If this was the case, he wasn`t the only one in the Victorian era who found himself drawn to pre-pubescent children. John Ruskin is an interesting case in point: Alice entranced him, as well as other young girls; one such Italian street urchin hit the spot squarely. Victorian sentimentality hid a dark multitude of sexual and physical urges which fed on and fattened themselves through the infamous Victorian sexual repression and squeamishness. Surfing this wave of sexual perversity was the sanctity and innocence of children enshrined in the Victorian psyche: of course, it was typical Victorian hypocricy at play. In the company of children it was perceived to be safe for certain sexually murky thoughts to flourish; hidden in full view.

This submerged, erotic fascination with the nubile female form was there for all to see, and that he was possibly tormented by his desires ” ……the inclinations of my sinful heart….unholy thoughts, which torture with their unholy presence, the fancy that would fain be pure”.

Dodgson`s response to his hidden heart`s desire, was to undergo a little personal psychoanalysis by floating along the glittering watery highway in a boat with Alice, and tell her ever more outlandish and exotic stories of disjointed, secret worlds, inhabited by manic, dangerous and psychotic creations. It was the only way he could tell Alice how much he loved her.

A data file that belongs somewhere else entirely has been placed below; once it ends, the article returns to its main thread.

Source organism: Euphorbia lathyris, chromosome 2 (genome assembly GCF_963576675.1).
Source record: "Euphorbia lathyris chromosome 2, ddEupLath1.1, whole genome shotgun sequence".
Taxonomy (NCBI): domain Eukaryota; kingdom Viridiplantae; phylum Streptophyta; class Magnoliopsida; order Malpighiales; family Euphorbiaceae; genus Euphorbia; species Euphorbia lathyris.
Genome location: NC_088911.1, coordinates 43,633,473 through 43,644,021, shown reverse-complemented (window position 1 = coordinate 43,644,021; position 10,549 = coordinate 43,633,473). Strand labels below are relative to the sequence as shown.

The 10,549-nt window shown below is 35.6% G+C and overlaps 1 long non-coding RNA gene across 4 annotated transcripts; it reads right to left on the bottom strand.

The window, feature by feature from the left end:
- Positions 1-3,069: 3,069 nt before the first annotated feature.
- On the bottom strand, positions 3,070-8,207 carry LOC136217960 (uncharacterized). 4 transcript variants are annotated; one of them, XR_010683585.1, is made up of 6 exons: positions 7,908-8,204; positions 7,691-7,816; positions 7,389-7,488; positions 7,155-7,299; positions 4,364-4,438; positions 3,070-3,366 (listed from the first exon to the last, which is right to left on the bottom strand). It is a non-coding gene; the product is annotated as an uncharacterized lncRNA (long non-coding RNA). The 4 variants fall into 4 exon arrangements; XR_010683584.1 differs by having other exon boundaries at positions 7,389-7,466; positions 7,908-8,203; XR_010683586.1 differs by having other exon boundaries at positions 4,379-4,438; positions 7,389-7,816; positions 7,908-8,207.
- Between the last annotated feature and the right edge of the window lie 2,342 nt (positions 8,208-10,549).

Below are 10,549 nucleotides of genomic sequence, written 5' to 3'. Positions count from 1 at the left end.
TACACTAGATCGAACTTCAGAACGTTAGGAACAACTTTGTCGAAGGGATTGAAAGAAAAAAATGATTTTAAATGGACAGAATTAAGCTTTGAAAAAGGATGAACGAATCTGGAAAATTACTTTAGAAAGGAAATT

In the company of his beloved Alice, his imagination fled the real world into an unrequited, ethereal, sad love. He fought the good fight against his repressed, unconsummated desires, and turned them into talking chess pieces, rabbits with a time fixation, sadistic, malicious, psychopathic queens, stuttering tortoises and philosophizing, pot smoking caterpillars.

He had what would in his day and age have been described as ” impure thoughts”, but he dealt with them by turning them into some of the greatest, most wonderful and inventive works of fiction for children of all ages ever written. Perhaps what really matters here, is not what he was or thought, but how he chanelled those thoughts. We are all complicated individuals, and the Reverend Dodgson was no exception; His life long internalized struggle gave us truly great works of imaginative literature to enjoy and become children again……..

Oh, `tis love, `tis love, that makes the world go round